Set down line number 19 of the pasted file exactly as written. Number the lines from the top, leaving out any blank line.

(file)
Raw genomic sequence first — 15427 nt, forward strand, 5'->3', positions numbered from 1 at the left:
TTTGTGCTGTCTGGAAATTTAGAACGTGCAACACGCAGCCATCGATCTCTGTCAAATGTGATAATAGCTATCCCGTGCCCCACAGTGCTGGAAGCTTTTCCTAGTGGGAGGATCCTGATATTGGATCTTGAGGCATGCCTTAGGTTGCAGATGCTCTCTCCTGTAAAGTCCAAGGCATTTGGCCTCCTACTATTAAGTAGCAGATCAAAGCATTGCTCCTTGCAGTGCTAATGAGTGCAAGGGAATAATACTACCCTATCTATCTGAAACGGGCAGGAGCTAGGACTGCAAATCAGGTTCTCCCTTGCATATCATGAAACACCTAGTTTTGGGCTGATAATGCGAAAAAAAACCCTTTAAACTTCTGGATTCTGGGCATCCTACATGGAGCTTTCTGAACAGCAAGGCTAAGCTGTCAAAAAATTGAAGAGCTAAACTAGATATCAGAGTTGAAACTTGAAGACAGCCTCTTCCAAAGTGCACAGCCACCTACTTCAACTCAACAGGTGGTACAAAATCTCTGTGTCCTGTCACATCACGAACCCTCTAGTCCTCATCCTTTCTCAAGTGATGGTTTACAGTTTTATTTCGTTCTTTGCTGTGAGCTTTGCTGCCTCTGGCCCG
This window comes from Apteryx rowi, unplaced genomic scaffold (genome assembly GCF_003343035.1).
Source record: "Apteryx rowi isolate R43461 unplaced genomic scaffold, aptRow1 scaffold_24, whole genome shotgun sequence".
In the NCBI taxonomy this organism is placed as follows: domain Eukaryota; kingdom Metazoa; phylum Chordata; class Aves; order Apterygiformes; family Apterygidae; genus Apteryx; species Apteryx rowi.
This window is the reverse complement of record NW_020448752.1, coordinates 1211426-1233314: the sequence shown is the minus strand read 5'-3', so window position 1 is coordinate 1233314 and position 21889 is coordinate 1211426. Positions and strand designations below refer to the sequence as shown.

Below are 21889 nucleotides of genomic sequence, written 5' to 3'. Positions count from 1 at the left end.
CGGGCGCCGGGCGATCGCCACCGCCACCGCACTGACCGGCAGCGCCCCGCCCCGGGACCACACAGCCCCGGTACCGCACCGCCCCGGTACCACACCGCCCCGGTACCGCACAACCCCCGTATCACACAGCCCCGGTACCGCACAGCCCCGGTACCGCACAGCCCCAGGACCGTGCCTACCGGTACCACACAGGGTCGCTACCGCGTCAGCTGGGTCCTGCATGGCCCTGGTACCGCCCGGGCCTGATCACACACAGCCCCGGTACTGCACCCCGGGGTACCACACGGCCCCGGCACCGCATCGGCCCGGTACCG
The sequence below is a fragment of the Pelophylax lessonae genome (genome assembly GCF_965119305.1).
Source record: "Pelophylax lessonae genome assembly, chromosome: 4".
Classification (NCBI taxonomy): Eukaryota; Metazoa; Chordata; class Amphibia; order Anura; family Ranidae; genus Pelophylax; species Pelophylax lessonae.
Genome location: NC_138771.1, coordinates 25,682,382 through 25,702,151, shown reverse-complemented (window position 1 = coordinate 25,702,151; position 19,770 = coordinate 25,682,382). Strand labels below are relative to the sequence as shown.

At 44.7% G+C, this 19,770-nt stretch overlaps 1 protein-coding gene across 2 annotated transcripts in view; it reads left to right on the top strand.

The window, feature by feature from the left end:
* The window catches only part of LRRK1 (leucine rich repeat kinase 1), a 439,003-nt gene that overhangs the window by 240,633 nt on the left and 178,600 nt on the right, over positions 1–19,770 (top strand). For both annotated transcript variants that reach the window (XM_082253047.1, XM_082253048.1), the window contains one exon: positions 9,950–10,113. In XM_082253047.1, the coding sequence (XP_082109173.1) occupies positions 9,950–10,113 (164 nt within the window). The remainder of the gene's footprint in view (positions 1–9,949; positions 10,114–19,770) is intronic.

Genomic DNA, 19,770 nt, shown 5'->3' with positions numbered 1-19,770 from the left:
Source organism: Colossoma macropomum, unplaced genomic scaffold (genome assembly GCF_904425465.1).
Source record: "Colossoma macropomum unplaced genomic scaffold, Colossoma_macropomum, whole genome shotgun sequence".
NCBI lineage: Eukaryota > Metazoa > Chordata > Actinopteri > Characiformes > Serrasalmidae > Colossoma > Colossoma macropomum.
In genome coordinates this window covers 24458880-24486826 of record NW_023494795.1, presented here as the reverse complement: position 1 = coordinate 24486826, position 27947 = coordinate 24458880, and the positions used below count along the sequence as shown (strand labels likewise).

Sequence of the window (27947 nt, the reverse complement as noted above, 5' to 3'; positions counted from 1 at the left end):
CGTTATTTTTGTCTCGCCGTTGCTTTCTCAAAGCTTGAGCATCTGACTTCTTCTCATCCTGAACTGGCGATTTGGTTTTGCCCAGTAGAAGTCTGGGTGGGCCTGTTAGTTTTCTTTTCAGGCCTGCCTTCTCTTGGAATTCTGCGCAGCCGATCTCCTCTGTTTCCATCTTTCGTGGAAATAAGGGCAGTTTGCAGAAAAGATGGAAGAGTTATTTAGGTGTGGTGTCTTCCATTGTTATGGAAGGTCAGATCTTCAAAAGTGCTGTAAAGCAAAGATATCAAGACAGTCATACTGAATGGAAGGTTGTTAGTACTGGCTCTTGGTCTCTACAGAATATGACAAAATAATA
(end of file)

NCBI lineage: Eukaryota > Metazoa > Chordata > Actinopteri > Characiformes > Serrasalmidae > Colossoma > Colossoma macropomum.